- this is a standalone library for this specific trip/project
* I make a back up of the card on a separate USB flash that stays in a waterproof case at home base because I'm paranoid. haha
* All original photos remain on SD card until I get home if possible. I usually travel w/ 3x32gb cards and it's been fine unless it was heading into multiple weeks on the road.
*When I get home I import the standalone library into my master library and all work is in tact.
* Once I verify everything is good and updated master has been back up, I archive the standalone then I delete photos from the cards & USB.
 

tgara

macrumors 6502a
Jul 17, 2012
993
2,733
Connecticut, USA
I had a similar MacBook -- 11 inch Air, 2011, 256 GB -- I used for travel, until one Christmas, I could not tell if the pictures I took were sharp. I guess I had been looking at the iPad with a Retina display for long enough that I could see the difference on the scratchy conventional display. Besides the battery not holding a charge, I knew it was time to retire it for travel photo duty.

What I do now is what someone above suggested: Take extra cards and simply leave the photos on the cards. That said, I will often transfer the JPGs to my iPad Pro using Apple's SD card connector, then cull for the best shots, do some light cropping and editing on the iPad, and then make a Photostream to share the best shots with friends so they get real-time updates as we travel. With this workflow, I know I will have at least two copies of the best photos.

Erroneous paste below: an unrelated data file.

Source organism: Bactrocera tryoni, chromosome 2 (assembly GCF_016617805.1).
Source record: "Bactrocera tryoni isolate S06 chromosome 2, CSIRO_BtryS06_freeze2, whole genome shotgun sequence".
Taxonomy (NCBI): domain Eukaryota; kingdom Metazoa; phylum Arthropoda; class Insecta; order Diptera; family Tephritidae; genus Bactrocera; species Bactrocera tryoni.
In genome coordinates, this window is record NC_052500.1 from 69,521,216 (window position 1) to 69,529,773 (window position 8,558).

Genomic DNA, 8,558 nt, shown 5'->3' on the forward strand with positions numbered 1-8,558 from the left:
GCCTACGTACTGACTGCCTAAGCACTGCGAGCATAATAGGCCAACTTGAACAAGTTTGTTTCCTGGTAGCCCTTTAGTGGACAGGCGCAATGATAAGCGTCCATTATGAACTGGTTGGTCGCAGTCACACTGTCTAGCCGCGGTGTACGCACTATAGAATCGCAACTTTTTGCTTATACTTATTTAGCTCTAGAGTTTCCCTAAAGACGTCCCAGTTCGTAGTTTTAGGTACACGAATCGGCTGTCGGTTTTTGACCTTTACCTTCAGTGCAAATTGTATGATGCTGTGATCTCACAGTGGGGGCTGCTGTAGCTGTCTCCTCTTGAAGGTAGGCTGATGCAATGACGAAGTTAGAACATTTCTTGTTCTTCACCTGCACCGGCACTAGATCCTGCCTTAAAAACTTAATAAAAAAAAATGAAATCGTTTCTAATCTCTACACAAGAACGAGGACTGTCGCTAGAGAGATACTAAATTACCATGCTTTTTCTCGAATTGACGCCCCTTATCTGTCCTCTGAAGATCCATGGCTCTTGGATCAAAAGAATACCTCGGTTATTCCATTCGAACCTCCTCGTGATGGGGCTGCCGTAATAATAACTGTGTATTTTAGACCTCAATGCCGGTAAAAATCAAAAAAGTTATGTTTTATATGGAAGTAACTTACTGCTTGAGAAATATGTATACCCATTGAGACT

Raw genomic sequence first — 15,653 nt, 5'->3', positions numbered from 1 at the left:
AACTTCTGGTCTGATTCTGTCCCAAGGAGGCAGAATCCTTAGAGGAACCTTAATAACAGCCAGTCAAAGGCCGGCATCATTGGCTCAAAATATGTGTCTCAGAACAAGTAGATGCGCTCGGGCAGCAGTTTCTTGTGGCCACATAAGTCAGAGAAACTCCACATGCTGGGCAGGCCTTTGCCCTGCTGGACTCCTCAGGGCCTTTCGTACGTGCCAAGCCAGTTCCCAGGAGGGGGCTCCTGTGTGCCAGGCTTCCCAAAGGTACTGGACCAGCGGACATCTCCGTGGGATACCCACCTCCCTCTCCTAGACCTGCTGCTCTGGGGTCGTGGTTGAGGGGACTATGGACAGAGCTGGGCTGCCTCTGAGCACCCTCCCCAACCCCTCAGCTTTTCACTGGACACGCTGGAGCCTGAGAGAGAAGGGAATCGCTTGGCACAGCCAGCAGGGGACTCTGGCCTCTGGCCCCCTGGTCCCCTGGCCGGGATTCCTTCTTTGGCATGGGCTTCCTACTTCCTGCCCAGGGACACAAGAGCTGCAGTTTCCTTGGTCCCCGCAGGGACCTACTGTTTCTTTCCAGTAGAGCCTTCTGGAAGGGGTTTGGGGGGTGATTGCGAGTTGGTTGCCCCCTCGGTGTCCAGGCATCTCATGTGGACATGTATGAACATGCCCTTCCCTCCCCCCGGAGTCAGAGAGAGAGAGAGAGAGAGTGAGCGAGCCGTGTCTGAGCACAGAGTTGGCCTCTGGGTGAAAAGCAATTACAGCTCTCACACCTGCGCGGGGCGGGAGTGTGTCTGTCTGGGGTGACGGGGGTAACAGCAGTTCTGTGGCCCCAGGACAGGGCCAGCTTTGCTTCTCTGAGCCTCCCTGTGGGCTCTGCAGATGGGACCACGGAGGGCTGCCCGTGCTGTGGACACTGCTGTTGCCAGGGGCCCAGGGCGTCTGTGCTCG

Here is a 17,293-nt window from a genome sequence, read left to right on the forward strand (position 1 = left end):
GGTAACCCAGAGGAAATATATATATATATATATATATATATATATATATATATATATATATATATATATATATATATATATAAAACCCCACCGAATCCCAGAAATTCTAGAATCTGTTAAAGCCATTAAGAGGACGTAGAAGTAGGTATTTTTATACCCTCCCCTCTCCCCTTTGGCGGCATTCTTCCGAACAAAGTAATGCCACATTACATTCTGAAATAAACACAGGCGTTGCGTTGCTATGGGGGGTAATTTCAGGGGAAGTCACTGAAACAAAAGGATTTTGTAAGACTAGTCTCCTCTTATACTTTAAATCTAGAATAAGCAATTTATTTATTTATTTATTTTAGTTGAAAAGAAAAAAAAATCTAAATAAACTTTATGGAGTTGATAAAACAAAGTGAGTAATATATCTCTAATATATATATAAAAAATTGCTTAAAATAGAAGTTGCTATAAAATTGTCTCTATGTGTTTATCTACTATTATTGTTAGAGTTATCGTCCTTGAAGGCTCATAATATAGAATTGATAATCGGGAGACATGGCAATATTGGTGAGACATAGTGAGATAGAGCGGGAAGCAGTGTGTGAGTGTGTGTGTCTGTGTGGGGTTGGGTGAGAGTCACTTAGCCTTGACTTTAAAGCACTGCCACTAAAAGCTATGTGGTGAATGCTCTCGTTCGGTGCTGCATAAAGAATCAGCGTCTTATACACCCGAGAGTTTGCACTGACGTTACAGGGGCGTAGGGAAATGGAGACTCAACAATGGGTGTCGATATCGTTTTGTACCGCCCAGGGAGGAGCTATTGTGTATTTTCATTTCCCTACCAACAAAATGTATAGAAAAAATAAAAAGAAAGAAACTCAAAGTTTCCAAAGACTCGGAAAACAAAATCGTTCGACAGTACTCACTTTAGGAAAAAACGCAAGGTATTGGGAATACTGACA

After 10 years of digital photography, I've found that people make backups way too complicated. Unless you are a pro doing photography to feed your kids, having 3-5 backups is just nuts. I've tried this and I cannot keep track of all of them. Keep the photos on your cards (and of course keep the cards in a safe place), and do a transfer of your best shots to your iPad, and you should be fine.
 

Stefan johansson

macrumors 65816
Apr 13, 2017
1,294
606
Sweden
No need for the MacBook,you can use iPad camera adapter cable,and even edit your photos with pixelmator for iPad,then,all you need is an internet connection to upload to iCloud,I do this all the time,shooting jpeg with both Sony nex and canon SX-60.